Bubbles"The bubble concept is indeed workable, but will remain a bubble for as long as the country’s health management is deemed unacceptable."

Australia and New Zealand will be exchanging flights to and from their countries in order to re-charge their tourism sector. The concept is to create a travel “bubble” for two countries which did well, and in the case of NZ, exceedingly well, in managing the ill effects of the coronavirus pandemic.

Taiwan for its part will begin welcoming citizens coming in for mainly business purposes, as well as students enrolled in their universities. The countries in the first tier, which are considered “low-risk” because they managed their COVID-19 responses pretty well are: Vietnam, Hong Kong, Macau, Thailand, Australia, New Zealand, Brunei, Fiji, Mongolia and Bhutan.
Citizens from these countries coming to Taiwan will only be required four-day self-quarantine after health checks at the airport. In time, even these would be ruled out as the pandemic remains controlled in the island.

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Our tourism secretary announced last week the possibility of creating a similar travel bubble between some island destinations in the Philippines, such as Bohol, Boracay and possibly some parts of Palawan. The incidence of COVID contagion in these islands have been few and far between. Bohol has a new Panglao International Airport and so does Boracay, both from Caticlan and Kalibo, capable of accepting charter flights.

The bubble concept is indeed workable, but will remain a bubble for as long as the country’s health management is deemed unacceptable, not only by governments elsewhere in the world, but by their citizens as well who keep tab of the numbers that keep rising.

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In Taiwan however, domestic tourism has considerably perked up. And I have seen more and more people, especially the young, do away with the ubiquitous utilization of face masks wherever they go.

Last Thursday, the beginning of the four-day Dragon Boat holiday in celebration of the change of seasons from spring to summer, I went to Ruifang in New Taipei City, where we went up to a relatively low but steep 100 meter climb, through some 5 kilometers to reach a peak from whence one gets a majestic view of the Pacific Ocean.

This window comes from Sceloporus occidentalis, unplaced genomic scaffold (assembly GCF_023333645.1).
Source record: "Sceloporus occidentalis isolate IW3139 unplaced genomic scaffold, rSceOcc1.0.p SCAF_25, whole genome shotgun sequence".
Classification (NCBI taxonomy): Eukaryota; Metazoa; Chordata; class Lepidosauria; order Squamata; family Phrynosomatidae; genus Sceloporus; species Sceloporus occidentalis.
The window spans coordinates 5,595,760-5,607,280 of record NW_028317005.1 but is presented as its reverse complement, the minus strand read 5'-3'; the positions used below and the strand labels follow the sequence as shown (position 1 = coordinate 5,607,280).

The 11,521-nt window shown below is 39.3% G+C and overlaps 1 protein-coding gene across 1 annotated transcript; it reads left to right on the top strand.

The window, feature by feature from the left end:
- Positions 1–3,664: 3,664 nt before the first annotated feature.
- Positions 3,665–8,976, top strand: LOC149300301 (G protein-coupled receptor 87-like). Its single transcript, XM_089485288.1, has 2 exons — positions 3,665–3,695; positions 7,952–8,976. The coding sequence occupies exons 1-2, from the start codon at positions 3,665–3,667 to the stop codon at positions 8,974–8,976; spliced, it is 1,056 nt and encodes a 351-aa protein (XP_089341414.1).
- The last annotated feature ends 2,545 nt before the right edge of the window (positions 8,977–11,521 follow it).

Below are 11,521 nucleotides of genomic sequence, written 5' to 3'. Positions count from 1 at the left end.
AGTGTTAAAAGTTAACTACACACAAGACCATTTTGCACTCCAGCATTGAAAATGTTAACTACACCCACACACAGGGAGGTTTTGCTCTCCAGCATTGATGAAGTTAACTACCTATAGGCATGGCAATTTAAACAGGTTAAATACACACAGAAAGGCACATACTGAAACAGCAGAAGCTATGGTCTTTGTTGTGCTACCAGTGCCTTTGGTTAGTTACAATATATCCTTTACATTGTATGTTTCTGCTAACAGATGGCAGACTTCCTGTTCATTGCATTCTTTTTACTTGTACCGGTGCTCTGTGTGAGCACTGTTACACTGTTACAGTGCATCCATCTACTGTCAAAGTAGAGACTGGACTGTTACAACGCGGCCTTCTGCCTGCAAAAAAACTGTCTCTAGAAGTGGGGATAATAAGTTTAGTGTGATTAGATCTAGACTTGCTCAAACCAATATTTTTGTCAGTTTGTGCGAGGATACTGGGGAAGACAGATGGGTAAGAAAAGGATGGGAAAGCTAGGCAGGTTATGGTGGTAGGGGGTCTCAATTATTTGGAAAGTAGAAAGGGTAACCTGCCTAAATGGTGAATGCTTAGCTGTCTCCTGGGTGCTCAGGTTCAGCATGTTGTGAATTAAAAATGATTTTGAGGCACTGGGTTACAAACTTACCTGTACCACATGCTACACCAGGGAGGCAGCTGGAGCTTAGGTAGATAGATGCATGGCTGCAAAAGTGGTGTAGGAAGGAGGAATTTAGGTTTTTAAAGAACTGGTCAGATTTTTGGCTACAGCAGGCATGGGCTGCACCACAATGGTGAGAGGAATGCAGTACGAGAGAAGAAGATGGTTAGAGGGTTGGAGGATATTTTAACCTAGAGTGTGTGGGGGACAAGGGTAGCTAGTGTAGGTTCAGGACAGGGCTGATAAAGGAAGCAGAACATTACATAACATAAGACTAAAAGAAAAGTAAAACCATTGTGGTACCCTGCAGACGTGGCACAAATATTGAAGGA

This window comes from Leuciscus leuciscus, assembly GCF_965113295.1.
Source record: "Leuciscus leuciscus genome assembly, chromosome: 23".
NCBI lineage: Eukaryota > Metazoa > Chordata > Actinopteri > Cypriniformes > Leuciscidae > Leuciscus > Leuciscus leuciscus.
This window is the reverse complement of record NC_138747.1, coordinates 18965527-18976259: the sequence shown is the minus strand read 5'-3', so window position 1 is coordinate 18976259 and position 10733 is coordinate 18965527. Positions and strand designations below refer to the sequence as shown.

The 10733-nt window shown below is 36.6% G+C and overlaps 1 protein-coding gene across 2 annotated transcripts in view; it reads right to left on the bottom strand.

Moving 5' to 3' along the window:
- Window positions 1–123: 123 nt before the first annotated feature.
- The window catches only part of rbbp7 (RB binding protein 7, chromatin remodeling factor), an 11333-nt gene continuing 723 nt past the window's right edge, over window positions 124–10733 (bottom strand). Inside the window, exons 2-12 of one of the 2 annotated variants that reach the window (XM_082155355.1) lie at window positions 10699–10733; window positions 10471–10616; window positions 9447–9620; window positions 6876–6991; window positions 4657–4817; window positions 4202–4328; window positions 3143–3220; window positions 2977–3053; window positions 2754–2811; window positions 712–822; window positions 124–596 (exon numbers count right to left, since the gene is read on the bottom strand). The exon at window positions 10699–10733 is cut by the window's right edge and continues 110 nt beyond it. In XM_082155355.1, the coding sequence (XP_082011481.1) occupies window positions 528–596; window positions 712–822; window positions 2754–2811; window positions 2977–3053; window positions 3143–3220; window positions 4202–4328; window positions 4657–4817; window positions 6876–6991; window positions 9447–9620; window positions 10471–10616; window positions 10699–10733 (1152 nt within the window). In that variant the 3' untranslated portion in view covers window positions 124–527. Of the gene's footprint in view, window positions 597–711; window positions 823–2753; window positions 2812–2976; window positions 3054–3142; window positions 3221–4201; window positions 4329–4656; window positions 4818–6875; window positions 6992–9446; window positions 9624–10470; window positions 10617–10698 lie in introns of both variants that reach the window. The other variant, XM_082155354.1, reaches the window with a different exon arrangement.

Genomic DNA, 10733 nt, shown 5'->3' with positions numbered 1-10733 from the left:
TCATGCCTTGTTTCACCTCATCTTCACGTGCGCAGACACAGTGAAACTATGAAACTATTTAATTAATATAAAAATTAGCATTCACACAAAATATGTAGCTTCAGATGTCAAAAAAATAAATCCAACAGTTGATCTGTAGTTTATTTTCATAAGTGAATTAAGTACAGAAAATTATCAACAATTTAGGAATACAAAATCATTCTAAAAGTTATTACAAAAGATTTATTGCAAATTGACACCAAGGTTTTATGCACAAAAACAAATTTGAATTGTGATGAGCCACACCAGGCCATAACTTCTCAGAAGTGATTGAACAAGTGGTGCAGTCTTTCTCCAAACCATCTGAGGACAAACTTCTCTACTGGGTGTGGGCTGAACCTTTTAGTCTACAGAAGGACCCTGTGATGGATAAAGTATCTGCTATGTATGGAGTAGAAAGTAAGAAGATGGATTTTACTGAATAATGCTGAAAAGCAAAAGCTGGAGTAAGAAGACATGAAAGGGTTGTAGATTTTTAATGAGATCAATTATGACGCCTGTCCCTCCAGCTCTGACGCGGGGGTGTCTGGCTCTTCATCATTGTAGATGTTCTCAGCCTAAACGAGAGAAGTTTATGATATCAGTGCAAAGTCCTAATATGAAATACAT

Domestic tourism seems to have been re-energized. Even the remote Green Island in Taitung received thousands of visitors that kept dozens of ferries busy the whole long week-end.

Ruifang in New Taipei City is just less than a leisurely 40-minute drive from downtown Taipei City, where one could climb its low but very well-maintained mountains, and swim and snorkel in the clear waters of the currently calm sea. And later gorge on excellent locally-produced seafood, such as lobsters, crabs, abalone and groupers. At very affordable prices, I might add.

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The key to the workability of the travel bubbles, as well as enhancing domestic tourism is safety and security, especially peace of mind on questions of health. So Sec. Berna’s hopes are really a function of how long it will take the country to reverse the current trends of health mismanagement.

One is relieved to know that Sec. Cimatu has been charged to take over the pandemic management in Cebu City as earlier requested by the Office of the Presidential Assistant for the Visayas from the President, who is himself considered a Cebuano, his father having been a Mindanao migrant from Danao.

Now it has been discovered that regional health officials based in Cebu City were “managing” reports on the number of Covid infections in their public hospitals, creating an earlier atmosphere of false complacency.

Now the “bubble” has burst, and Cimatu comes to the rescue. Still, the toxic nature of Cebu politics has reared its ugly head once more, indulging in fake news and recriminatory accusations against both local and national government officials. Even Sec. Cimatu, an Ilocano with frugal habits, has been falsely accused of having taken 40 rooms at the Seda Hotel in Lahug, when all he brought with him was an assistant.

Slay the toxicity, Cebuanos, and just follow the quarantine rules strictly.

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Here in Taiwan, a returning Japanese student who was asymptomatic but upon testing was found to be positive for the virus last June 22 raised quite a furor. But within the next three days, government traced 123 persons with whom the student interacted upon his arrival, from airport to eateries. Fortunately, all 123 tested negative, thanks to face masks and other precautionary measures ingrained as habit in the population. By June 26, all fears were laid to rest.

Just one case added to 446, since the virus spread out in January in this supposedly “lucky” Year of the Rat.

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And as we write this article on a hot Sunday morning here in Taipei, we read about the departure to a “safer” beyond of three persons, to whose families we would like to extend our profound condolences.

To Sen. Bong and Mayor Lani, on the demise of their father, Ramon Sr., after a long and lingering illness;

To Ma’am Nancy and the children and grandchildren of our good Cebuano friend Congressman Tony Cuenco, who was once Presidential Assistant on Political Affairs, and thus a predecessor in office;

And finally, to my immediate predecessor as Chairman of the Manila Economic and Cultural Office, Congressman Amadito Perez Jr. of Urdaneta City in Pangasinan.

Their departure from earthly life, days after Ambassador Danding, sends intimations of mortality upon us all.

Topics: Australi , New Zealand , tourism sector , Ramon Revilla Sr.
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